Ray Meagher Alf Stewart

A super-intelligent, fast-talking creature, ALF (the Alien Life Form) crash-landed at a Southern California garage. His ship is beyond repair; he is ugly, short, he has a nasty temper and he’s, well, pretty unique. So what’s a concerned family to do? Why, accept the alien meat out of an airtight box, of course, and revel in the crude humor that accompanies this oddball.

 

What really makes this series work is its witty writing and its ability to draw you in. Produced by two guys that are friends, Matt Baer and Jason Hawes, the two teamed up in the early 1990s to create this oddball comedy. They started doing their own funny writing and sketch comedy shows in order to put food on the table for their families. It all began with a live comedy show in a bar in Van Nuys, but their distinctive take on live television is unique in that it takes you right into the middle of the action – or as some may say,” in the know.”

 

The premise of the ALF TV series is that a bald, middle-aged scientist, played by Baer, implants artificial intelligence in the mind of an unsuspecting citizen. The”body” then starts to wander while also exploring strange, alternate worlds. In each episode, new characters are introduced and old characters we come across from the show join the fun. It is like being part of an all-star team of Marvel comic book writers and TV producers! There is something for everyone here, folks, from twists with major characters to humorous one-liners targeted at everyone.

 

I have seen some people compare the ALF TV show to an Orphan Ship, which is obviously a humorous science fiction concept that has nothing to do with this production. However, that comparison could be somewhat misleading. The premise of Orphan Ship was that an unidentified ship crashed on earth and hundreds of its passengers were left stranded with no means of travel. In the ALF TV series, the ship landed on ground before being salvaged and later found to be owned by an eccentric billionaire (based on the novel Beneath the Fall by Stephen King). Thus, this wealthy but eccentric character started a company to mine for artifacts in various lost civilizations.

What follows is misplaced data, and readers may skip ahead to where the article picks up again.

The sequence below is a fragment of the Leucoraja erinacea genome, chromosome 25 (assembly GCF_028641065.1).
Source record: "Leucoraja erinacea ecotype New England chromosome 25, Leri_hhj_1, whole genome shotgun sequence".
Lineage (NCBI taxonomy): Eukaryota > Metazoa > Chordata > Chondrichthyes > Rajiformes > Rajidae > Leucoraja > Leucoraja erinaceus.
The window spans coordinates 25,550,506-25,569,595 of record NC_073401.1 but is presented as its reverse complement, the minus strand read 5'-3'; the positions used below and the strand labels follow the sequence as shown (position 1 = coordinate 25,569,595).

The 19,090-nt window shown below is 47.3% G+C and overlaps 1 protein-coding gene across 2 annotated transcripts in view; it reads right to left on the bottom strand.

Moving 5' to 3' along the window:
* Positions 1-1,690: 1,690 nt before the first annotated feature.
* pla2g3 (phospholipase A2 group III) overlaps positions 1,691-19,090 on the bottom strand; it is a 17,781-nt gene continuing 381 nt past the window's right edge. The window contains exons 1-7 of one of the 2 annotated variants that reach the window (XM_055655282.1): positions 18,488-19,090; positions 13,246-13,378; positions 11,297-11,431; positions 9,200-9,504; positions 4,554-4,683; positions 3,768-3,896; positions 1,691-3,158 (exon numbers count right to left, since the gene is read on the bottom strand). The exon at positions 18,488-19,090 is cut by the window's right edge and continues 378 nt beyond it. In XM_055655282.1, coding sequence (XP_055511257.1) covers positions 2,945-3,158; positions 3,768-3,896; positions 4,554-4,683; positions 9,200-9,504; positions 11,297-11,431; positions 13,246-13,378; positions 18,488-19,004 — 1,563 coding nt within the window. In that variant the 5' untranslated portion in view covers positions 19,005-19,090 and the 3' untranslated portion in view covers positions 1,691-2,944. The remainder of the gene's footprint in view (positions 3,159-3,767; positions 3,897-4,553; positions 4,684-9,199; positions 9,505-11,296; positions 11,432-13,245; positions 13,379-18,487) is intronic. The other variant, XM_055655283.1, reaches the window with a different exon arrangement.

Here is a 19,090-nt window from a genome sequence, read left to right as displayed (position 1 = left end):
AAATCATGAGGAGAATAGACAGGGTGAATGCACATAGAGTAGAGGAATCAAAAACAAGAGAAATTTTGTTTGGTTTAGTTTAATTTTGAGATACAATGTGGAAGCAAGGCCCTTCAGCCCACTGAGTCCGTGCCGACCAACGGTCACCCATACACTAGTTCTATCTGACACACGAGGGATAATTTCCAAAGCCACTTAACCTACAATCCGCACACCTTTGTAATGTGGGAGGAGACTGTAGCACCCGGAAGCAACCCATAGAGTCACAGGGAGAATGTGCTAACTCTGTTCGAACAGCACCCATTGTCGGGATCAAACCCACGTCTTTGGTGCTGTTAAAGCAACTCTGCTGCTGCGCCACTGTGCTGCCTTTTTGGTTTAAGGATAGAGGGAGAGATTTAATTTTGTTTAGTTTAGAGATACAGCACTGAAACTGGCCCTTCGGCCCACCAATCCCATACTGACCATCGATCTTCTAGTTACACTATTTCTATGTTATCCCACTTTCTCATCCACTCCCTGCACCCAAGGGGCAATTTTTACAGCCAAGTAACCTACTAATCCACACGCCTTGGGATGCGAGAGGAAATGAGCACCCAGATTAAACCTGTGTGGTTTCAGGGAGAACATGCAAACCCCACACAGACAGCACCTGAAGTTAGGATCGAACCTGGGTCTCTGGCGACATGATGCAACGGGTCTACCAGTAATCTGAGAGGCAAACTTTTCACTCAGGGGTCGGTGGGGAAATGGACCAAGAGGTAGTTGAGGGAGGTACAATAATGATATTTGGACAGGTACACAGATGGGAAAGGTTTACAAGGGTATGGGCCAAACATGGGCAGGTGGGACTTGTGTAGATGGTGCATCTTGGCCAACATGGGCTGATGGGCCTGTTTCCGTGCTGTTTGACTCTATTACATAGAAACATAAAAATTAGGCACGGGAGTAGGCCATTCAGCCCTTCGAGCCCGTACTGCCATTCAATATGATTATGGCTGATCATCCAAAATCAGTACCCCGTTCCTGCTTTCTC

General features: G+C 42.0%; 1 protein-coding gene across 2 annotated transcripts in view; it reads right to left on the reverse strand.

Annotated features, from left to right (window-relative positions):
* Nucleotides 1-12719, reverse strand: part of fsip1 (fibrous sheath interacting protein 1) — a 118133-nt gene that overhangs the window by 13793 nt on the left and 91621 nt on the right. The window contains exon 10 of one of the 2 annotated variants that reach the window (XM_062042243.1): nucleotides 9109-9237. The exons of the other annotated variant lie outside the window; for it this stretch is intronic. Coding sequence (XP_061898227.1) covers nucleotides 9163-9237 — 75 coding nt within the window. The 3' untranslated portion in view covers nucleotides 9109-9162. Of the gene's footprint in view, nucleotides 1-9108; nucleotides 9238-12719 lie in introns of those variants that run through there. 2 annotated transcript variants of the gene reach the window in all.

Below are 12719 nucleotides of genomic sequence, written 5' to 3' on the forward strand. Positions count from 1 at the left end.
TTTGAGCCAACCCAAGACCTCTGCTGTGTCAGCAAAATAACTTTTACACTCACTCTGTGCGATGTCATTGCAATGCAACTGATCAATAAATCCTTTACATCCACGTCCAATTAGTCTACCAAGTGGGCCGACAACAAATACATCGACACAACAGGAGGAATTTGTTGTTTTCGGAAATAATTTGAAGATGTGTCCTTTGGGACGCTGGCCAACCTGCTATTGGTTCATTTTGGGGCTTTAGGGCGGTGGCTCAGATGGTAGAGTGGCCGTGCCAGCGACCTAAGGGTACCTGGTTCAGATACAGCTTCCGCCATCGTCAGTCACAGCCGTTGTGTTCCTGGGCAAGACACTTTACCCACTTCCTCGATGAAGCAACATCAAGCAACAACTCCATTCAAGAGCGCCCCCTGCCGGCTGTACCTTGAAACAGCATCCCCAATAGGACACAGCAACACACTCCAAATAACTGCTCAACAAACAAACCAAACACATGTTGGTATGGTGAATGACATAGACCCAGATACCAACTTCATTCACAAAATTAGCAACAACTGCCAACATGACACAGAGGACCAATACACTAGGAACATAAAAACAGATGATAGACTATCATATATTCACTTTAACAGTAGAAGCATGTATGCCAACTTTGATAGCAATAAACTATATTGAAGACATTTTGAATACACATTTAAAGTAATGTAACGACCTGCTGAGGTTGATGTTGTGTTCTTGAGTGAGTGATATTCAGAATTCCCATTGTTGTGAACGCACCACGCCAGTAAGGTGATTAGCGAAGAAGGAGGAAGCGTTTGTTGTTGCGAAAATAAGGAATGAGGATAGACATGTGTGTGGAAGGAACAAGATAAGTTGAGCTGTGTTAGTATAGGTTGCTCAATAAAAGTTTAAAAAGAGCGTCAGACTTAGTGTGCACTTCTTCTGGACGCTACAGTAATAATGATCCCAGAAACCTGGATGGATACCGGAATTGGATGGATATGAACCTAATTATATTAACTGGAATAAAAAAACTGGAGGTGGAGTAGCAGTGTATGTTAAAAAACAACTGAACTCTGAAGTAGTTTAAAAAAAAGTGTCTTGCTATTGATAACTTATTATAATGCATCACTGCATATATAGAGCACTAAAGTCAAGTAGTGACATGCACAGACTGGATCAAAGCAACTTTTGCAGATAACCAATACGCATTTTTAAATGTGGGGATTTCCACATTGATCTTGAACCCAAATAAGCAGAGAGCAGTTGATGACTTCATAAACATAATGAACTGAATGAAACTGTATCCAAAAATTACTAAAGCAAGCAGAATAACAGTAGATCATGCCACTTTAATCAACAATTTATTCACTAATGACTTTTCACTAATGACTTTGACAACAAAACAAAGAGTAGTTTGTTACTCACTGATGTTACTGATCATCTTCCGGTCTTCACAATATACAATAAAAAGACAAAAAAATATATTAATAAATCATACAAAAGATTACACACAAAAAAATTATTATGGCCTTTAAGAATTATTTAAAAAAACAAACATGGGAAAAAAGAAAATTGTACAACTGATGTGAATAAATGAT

In the show, the character of Malory (Malorieff) is an archaeologist who works with a ragtag team of scientists, politicians, thieves, and the like. She also happens to be the mother of the key characters, Jay (Kenny Johnson), Paul (Scott Adsit), Dean (Kevin Pollack), and Simon (Glenn Hower). This crew of misfits becomes the unlikely heroes of the series, battling the evils that threaten to overwhelm the world. Season one featured a few diverse characters than have been showcased in every subsequent season.

 

So, if you like your science fiction television shows just a little bit edgy, then the ALF TV series may be for you. It features some very exciting story elements that keep you interested in what is going on in every episode. The majority of the content is written in a script and filmed with the same effects and special effects as regular films, which makes it feel like a valid science fiction program.

 

As well as featuring a ragtag group of unlikely heroes, the ALF TV series also offers some of the best actors from television today. They have superb functions as both chief characters, in addition to memorable supporting casts such as Maya Rudolph, Kaya Scodelario, and Michael Chiklis. The supporting cast is also fantastic, including the likes of Kate Beckinsale, John Hartley, Craig Bierko, and Dexter Darden. These great celebrities easily steal the show, as each character is brilliantly portrayed.

 

As you can see, there’s a good likelihood that you might enjoy the ALF television series premier. If you have not seen the first season, you may choose to catch up on it whenever possible. The initial episodes feature some great twists and turns which fans will certainly be talking about for years to come.